Math in Indigenous Weaving - An Overview


Andy Hope

July 2004


Approximately twenty educators gathered at the Sitka Campus of the University of Alaska Southeast (UAS) in August 1999 for an Indigenous Curriculum Development in Science Institute. Dr. Claudette Engblom Bradley (UAF), Dr. Tom Thornton (UAS), Michael Travis, Dr. Richard and Mrs.Nora Dauenhauer (Sealaska Heritage Foundation) served as the Institute instructors.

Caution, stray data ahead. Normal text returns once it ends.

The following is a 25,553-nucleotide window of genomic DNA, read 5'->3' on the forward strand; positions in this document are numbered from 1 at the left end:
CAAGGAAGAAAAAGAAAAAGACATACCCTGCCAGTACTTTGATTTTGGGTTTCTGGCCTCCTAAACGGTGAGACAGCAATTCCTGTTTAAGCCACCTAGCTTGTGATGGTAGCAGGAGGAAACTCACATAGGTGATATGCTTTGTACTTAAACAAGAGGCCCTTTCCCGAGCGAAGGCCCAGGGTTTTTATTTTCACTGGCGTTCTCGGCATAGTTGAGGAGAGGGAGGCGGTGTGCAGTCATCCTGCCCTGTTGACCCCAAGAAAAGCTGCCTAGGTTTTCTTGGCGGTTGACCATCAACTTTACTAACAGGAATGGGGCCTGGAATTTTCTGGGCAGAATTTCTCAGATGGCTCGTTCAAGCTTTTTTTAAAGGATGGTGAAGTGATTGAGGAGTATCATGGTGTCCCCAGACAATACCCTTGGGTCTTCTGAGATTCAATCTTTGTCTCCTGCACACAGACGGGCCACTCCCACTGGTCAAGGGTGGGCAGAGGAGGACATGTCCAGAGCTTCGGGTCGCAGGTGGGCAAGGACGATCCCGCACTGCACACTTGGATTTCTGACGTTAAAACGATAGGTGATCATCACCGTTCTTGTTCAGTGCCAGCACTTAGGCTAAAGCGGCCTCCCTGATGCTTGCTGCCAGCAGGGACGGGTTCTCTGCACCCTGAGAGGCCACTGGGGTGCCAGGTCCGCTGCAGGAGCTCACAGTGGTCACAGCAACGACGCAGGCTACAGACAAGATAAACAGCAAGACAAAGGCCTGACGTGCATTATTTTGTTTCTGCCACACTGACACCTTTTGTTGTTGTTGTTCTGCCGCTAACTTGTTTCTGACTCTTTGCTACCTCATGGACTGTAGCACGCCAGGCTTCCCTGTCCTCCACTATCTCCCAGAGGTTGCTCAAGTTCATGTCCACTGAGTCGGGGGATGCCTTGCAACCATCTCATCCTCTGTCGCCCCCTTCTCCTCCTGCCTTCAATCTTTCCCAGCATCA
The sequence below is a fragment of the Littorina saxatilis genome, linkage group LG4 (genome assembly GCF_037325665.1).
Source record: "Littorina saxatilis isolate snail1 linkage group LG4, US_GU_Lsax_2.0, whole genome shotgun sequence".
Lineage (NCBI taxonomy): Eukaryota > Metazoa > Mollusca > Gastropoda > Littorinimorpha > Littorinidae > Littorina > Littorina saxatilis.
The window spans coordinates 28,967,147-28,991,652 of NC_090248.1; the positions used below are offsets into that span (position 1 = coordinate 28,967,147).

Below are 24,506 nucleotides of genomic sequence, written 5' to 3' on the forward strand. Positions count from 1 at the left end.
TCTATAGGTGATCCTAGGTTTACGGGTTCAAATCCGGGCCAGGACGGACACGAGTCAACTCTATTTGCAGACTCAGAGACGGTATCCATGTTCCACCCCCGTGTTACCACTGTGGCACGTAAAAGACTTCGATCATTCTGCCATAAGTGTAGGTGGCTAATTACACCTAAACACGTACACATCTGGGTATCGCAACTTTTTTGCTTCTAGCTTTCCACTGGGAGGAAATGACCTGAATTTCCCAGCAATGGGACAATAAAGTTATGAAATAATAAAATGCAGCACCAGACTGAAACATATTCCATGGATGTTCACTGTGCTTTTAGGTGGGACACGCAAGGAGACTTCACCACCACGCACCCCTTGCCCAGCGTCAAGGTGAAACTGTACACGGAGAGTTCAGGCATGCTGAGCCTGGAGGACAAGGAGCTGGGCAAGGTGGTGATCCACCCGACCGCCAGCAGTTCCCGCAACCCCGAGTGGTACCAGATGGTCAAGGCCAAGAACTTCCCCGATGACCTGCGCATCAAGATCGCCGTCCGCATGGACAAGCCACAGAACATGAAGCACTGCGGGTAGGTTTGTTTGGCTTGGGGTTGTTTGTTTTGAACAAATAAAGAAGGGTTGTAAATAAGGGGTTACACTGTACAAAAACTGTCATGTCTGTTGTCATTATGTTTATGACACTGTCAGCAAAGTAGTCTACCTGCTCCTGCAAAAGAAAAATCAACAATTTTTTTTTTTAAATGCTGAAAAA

The purpose of the institute was: (1) to develop classroom adaptations of science lessons based on the Cultural Atlas (which began in 1997 in the Southeast Region) and Axe Handle Academy (Which began in 1996)curriculum projects; (2) To inform teachers about the work of Tom Thornton, Michael Travis, Lydia George (Tlingit Elder) and Jimmy George on the Angoon Cultural Atlas (which was produced in 1998); (3) To familiarize teachers with the bioregional, thematic curriculum of the Axe Handle Academy developed by Richard and Nora Dauenhauer (1996-present); (4) To provide teachers with field experience with middle school student science projects at Dog Point Fish Camp of Sitka, AK.; and (5) To facilitate development of science curriculum for Southeast Alaska schools in the 1999-2000 school year.